Just as we were ready to call it a night, “the Boss” came downstairs from her office cubby. Said she “I can’t print like I usually do.” Upon investigation, Word showed her default printer as: Microsoft Print to PDF, instead of the Dell 2155cn printer right next to her desk. “Uh oh,” I thought: “That can’t be good…” And sure enough, when I went into System → Bluetooth & Devices → Printers & Scanners, I saw the tell-tale status “Driver unavailable.” Yikes, the Dell Printer Driver was MIA. What to do?
Return to Action When Dell Printer MIA
Fortunately, I’ve been down this road before. When my quick attempts to access the device showed me only the link between the Boss’s Dell OmniPlex D7080 PC and the 2155 was affected, I knew what to do.
Yep: just as the status line showed, the driver had crashed and burned. Hence: unavailable. So I removed the printer from the lineup. Then I used the “Add a Printer or scanner” facility to bring it back onto the D7080. Fortunately, that worked without my having to visit the Dell website to grab a new driver download. With its associated software and tools, that takes longer to install and set-up.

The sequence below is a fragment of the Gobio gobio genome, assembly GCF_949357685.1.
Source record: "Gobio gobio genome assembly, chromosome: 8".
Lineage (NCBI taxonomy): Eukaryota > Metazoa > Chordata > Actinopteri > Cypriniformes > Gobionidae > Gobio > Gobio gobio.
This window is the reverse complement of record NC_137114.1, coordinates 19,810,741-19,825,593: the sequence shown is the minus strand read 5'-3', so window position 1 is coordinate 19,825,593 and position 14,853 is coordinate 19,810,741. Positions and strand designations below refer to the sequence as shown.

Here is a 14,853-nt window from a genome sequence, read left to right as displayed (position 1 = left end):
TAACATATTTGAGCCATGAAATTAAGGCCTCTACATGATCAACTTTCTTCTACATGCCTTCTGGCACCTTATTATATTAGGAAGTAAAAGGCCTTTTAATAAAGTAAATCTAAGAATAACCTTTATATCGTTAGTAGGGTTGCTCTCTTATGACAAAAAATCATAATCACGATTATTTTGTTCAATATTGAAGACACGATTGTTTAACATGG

Device Manager was apparently able to locate and install a working replacement driver without any extra help (or effort) from me. After printing a test page to make sure things were working once again, I printed the red velvet cake recipe that the Boss was trying to output. Sounds — and looks — yummy.
Remove & Replace to the Rescue — Again!
Just yesterday morning, I blogged about using uninstall/reinstall to fix an issue with the brand-new PowerToys “Command Not Found” facility. Last night, I used the same approach to take a broken device driver out of play, and bring in a new and working replacement.
Hmmm. Seems like this R&R strategy is one that comes in handy for all kinds of interesting Windows issues. Let’s keep that in mind, shall we?